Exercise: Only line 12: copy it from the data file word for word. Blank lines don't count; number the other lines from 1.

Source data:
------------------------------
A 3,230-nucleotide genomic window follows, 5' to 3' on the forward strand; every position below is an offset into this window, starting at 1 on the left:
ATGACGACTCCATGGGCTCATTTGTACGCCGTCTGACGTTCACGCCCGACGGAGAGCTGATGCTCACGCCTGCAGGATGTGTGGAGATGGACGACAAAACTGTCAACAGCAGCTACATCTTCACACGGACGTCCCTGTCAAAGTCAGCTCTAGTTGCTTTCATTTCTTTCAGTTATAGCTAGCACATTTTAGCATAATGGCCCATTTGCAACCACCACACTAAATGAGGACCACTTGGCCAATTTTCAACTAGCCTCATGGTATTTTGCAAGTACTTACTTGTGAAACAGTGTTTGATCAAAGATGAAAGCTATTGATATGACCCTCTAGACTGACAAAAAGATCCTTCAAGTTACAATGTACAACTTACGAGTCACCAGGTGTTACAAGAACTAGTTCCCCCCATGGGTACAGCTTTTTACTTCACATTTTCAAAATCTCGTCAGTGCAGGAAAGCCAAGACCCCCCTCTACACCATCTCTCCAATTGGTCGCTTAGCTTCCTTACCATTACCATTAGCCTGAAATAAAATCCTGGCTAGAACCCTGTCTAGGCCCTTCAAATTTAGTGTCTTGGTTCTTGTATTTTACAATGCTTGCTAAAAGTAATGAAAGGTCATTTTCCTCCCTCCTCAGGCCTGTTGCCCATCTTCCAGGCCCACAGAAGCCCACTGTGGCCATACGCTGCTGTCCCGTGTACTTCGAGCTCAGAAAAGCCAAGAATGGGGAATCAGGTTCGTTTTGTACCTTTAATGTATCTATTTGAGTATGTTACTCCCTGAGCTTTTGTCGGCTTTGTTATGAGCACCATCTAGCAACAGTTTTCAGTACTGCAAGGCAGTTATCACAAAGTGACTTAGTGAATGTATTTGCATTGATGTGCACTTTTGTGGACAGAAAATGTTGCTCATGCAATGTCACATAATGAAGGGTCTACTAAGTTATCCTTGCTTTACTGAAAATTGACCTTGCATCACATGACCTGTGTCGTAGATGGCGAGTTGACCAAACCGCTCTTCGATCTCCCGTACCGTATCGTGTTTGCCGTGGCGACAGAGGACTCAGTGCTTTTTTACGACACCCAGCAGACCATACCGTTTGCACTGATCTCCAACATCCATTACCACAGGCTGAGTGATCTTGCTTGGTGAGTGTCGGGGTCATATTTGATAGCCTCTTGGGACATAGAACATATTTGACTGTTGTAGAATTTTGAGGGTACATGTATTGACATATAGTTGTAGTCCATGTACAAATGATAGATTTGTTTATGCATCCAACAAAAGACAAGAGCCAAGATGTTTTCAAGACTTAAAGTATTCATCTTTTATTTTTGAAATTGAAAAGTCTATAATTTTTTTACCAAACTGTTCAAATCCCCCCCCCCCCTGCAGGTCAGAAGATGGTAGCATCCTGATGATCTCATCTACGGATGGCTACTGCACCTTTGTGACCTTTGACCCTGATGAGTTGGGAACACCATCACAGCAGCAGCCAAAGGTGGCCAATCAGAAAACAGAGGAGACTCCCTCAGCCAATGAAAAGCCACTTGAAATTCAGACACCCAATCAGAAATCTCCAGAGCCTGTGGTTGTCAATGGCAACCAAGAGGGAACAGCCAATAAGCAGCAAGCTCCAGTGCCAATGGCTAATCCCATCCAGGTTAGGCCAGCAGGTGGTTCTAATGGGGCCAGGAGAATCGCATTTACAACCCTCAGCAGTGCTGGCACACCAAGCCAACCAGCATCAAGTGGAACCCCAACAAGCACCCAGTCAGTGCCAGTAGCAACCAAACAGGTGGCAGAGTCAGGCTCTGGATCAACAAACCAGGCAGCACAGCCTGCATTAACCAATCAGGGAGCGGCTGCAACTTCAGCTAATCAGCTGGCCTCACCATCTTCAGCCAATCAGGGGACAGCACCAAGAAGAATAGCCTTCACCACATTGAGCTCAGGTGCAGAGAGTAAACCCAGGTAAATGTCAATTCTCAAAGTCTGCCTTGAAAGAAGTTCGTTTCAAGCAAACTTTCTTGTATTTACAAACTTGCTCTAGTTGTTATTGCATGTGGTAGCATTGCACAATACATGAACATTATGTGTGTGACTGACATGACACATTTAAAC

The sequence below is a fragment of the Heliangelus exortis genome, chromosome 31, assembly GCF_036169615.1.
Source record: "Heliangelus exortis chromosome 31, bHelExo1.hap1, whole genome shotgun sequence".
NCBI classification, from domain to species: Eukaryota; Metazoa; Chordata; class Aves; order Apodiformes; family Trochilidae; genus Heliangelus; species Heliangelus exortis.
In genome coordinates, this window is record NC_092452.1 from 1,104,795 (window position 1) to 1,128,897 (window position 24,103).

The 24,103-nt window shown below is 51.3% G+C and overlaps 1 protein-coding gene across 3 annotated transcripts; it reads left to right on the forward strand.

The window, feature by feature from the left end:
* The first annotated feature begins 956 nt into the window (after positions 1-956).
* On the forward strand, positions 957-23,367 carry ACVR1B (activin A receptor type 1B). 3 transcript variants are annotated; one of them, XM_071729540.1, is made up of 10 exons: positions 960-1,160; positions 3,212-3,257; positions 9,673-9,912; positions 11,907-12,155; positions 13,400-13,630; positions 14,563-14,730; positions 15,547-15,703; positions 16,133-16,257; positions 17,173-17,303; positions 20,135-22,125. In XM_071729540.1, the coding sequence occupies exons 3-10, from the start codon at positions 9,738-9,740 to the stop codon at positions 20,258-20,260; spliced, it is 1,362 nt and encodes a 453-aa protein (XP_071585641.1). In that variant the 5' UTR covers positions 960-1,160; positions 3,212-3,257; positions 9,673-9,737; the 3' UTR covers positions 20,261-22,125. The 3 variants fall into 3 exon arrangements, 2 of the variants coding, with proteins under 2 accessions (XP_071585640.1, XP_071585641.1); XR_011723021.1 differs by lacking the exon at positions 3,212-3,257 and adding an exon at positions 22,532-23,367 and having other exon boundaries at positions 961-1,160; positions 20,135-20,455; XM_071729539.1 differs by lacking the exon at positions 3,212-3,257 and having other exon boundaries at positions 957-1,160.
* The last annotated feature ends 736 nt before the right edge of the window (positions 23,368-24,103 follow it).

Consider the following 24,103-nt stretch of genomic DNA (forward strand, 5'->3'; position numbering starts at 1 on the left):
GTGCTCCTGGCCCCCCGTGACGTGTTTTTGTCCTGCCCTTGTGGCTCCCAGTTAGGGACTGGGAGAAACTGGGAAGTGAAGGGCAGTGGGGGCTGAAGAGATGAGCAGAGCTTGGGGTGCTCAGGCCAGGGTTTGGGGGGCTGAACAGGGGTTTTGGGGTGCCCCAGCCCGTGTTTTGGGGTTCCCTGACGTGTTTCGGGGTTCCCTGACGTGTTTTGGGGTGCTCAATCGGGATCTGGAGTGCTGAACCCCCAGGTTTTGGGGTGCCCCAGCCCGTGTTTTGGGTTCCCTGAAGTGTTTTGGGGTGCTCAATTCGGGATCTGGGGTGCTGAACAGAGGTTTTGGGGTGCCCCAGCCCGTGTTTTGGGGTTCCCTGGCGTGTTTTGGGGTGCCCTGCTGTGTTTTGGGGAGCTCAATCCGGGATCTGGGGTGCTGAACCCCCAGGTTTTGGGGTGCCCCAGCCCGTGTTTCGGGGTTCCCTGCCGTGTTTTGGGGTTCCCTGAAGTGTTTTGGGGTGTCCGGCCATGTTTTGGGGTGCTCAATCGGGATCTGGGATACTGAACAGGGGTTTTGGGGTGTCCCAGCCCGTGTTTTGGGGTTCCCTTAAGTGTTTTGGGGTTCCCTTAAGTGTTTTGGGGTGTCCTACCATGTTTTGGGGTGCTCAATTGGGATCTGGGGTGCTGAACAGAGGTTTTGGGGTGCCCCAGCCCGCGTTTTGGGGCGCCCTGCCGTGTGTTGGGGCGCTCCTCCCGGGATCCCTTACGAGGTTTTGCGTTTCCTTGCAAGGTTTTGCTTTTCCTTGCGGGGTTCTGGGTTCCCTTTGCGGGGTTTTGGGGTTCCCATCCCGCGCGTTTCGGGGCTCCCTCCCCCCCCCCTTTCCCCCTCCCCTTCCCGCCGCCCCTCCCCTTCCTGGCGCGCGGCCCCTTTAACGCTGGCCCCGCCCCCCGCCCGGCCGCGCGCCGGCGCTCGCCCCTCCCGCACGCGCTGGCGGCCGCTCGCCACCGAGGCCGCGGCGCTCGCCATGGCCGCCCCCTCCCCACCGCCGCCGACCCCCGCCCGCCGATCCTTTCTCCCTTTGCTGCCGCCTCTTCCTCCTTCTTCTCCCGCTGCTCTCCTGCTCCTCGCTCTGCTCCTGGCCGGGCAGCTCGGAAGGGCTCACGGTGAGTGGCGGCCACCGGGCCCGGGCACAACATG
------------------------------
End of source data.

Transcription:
Consider the following 24,103-nt stretch of genomic DNA (forward strand, 5'->3'; position numbering starts at 1 on the left):